As we age, it’s not unusual to have occasional trouble finding the right word or remembering where you put things. However, persistent difficulty with things like memory, cognition, and completing familiar tasks could be warning signs of dementia.
“Dementia” is a term used to describe a progressive decline in mental ability that affects memory, thinking, language, and coordination severely enough to interfere with daily life. It isn’t a specific disease, but several conditions can cause dementia. About 6.5 million Americans are living with Alzheimer’s disease, the most common cause of dementia – and its prevalence is projected to reach nearly 13 million by 2050.
If you have a loved one who you suspect may be at risk for dementia, it’s important to understand the early symptoms so that you can seek medical care if necessary:
Forgetfulness – It’s normal to occasionally forget things like a phone number or where you put your keys. However, a person in the early stages of dementia may forget things more often or forget things long known – like the names of close family or what a certain appliance is used for. They may also repeat themselves frequently, ask the same question multiple times, or be unable to recall recent events.
Difficulty concentrating – Dementia can make it difficult to focus and pay attention. As dementia progresses, your loved one may find it getting tougher to keep up with a story, or complete multi-step tasks like balancing a checkbook or following a recipe.
Confusion – A person with dementia may become easily confused or disoriented, especially in unfamiliar situations or surroundings. They may also have trouble with spatial awareness, which could lead to falls or accidents. Physical dangers like these are one of the reasons why assistive care can have such an important impact on quality of life.
Difficulty doing familiar tasks – With dementia, doing everyday tasks like cooking or cleaning becomes more and more difficult. Your loved one may even stop doing these things altogether. They may also struggle to learn how to do new things or follow new routines.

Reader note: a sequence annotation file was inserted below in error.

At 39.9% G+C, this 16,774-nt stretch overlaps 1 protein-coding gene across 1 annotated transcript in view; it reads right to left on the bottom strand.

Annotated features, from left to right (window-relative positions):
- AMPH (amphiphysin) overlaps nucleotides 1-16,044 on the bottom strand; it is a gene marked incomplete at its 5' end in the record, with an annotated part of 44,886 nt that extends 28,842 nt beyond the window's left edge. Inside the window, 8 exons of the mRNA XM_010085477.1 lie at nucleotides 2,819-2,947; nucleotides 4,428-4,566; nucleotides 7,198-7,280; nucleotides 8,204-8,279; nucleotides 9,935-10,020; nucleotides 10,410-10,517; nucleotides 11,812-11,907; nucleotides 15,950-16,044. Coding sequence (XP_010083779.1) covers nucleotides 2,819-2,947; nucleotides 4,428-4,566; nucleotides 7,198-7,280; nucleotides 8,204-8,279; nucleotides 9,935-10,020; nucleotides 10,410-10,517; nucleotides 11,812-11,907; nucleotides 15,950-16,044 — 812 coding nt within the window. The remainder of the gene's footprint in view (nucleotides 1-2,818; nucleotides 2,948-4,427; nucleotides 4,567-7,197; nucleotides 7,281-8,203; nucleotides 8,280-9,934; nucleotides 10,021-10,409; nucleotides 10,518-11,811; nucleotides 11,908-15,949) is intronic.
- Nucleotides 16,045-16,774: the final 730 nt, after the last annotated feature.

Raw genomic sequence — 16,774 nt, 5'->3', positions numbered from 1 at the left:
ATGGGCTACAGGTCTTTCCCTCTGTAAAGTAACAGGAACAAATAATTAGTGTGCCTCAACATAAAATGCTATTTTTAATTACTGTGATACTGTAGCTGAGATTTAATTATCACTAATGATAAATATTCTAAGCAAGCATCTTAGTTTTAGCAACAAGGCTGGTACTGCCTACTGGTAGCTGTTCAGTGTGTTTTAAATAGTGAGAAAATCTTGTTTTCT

Trouble communicating – Dementia can make it difficult to find the right words or to express oneself clearly. Your loved one may have trouble remembering simple words or may use the wrong words to refer to things.
Mood changes – If you notice uncharacteristic mood swings or personality changes in your loved one, that may be a cause for concern. Dementia can cause people to become more anxious, apathetic, depressed, or irritable. They may also become more withdrawn and less interested in social activities.
Poor reasoning and judgment – Dementia may affect a person’s ability to make good decisions and to understand the consequences of their actions. You may notice them acting more impulsive or making irrational decisions like wearing cold weather clothing on a hot day or saying inappropriate things in social settings.
It’s important to note that not all of these symptoms may be present in every person with dementia, and some may be more pronounced than others. If you notice any of these signs or symptoms in a friend or family member, it’s important to talk to their doctor. Early diagnosis and treatment can help slow the progression of dementia and improve their quality of life.
If you suspect someone you care for may be at risk for dementia, Miami Jewish Health’s Frank C. and Lynn Scaduto MIND Institute provides outpatient diagnostic assessments for aging individuals who either have concerns about changes in their neurocognitive abilities, or who have an established impairment and are looking for re-assessment and cognitive care planning. For people struggling with memory decline, or those who just want to keep their minds healthy as they age – we are here to help. For more information, contact us at 305.514.8710.